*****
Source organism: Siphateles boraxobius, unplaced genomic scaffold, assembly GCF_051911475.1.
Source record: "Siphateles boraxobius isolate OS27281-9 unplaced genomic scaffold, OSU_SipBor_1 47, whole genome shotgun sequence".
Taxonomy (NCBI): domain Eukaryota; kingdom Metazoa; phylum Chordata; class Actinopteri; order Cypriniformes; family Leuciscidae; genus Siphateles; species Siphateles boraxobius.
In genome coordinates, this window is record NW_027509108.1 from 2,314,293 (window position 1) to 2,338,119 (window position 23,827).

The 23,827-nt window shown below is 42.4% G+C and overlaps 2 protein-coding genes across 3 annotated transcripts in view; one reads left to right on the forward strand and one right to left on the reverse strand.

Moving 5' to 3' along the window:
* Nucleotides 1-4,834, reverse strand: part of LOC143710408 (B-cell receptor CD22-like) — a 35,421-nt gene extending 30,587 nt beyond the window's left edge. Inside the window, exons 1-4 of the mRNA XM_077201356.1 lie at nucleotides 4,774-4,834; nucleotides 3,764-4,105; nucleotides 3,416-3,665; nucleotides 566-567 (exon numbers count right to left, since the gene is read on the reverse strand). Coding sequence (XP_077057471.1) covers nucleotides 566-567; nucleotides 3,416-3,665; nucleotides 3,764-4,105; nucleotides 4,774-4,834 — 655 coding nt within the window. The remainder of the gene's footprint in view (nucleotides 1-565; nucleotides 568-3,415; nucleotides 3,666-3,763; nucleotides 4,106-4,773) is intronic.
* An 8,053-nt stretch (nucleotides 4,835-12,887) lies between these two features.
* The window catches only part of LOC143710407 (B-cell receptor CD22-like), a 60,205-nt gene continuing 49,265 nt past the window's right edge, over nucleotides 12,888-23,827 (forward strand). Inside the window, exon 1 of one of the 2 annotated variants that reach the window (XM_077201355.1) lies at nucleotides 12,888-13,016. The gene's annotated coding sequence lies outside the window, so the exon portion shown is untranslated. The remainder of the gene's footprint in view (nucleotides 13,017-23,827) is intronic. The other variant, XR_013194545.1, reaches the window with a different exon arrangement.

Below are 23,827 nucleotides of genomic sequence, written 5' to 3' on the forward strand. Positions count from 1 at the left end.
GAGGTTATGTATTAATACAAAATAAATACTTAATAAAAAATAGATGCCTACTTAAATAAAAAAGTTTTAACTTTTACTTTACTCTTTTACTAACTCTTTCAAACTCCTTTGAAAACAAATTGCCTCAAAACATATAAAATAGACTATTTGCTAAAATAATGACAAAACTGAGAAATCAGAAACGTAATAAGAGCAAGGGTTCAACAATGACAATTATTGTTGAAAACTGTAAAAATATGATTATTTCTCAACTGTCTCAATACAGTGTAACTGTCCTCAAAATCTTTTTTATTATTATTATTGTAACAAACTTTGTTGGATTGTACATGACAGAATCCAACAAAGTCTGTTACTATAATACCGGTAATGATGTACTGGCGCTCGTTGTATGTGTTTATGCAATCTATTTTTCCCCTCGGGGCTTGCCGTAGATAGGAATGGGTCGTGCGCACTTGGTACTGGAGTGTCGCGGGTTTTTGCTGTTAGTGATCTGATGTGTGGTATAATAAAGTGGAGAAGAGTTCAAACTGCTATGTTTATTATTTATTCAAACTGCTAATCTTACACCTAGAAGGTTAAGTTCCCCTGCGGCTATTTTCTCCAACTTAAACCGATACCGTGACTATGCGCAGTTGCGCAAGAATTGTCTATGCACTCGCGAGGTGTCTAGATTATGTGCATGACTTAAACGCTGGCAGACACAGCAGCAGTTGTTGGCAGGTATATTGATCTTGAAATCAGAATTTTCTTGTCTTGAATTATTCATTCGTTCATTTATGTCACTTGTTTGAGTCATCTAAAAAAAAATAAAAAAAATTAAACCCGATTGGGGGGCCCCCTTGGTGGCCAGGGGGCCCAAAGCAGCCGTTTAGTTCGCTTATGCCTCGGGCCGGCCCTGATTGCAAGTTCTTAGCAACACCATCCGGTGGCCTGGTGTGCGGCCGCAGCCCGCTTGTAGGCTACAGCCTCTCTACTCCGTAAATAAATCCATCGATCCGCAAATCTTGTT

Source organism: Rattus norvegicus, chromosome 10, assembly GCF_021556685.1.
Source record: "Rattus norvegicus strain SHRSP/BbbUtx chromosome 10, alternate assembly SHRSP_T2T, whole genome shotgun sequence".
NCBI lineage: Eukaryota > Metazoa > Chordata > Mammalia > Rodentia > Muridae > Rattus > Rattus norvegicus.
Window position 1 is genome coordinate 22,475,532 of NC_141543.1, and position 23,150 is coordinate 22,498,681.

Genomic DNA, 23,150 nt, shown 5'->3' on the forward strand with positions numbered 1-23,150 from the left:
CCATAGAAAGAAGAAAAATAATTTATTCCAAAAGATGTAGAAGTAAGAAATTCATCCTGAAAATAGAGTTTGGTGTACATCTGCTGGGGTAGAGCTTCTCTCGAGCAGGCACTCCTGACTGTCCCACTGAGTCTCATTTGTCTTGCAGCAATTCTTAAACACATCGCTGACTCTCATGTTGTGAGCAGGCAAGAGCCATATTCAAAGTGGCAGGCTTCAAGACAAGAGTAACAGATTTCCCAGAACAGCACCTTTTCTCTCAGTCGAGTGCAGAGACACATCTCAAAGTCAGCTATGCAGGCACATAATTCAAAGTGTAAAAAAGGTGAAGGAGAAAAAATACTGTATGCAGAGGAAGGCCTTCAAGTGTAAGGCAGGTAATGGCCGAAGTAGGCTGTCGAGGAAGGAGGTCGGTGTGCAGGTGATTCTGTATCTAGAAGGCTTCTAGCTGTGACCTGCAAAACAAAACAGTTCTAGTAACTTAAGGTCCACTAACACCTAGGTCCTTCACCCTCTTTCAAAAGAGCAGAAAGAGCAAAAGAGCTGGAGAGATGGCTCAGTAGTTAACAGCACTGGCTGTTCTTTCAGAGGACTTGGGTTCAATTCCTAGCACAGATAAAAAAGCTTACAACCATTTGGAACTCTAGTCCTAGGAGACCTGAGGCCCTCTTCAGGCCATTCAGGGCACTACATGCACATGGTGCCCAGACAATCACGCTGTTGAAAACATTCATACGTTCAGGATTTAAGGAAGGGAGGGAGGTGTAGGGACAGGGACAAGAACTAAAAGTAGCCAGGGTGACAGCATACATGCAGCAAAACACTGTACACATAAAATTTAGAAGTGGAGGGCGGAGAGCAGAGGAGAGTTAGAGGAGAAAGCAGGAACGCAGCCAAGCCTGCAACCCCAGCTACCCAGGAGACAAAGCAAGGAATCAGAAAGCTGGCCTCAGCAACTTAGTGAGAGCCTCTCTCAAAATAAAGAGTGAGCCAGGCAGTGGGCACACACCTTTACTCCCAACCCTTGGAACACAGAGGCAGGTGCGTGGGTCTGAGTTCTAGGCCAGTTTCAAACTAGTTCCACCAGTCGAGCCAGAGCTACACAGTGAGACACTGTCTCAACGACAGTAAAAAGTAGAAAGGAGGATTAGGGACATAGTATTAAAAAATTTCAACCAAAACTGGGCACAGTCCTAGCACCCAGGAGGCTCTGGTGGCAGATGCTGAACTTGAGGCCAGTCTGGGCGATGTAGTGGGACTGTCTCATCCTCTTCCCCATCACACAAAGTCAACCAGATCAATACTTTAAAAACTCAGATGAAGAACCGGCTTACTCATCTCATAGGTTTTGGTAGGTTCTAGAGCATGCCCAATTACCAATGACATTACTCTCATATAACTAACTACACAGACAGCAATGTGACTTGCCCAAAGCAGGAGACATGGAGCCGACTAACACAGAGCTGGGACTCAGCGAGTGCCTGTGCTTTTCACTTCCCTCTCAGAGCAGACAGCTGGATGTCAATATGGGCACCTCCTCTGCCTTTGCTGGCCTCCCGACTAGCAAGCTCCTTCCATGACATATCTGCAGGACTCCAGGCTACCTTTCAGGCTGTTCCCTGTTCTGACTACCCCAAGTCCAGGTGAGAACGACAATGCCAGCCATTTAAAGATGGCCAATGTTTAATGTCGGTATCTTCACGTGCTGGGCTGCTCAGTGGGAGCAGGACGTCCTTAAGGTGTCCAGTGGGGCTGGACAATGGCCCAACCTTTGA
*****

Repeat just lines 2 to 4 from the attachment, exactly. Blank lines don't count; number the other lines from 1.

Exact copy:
Source record: "Siphateles boraxobius isolate OS27281-9 unplaced genomic scaffold, OSU_SipBor_1 47, whole genome shotgun sequence".
Taxonomy (NCBI): domain Eukaryota; kingdom Metazoa; phylum Chordata; class Actinopteri; order Cypriniformes; family Leuciscidae; genus Siphateles; species Siphateles boraxobius.
In genome coordinates, this window is record NW_027509108.1 from 2,314,293 (window position 1) to 2,338,119 (window position 23,827).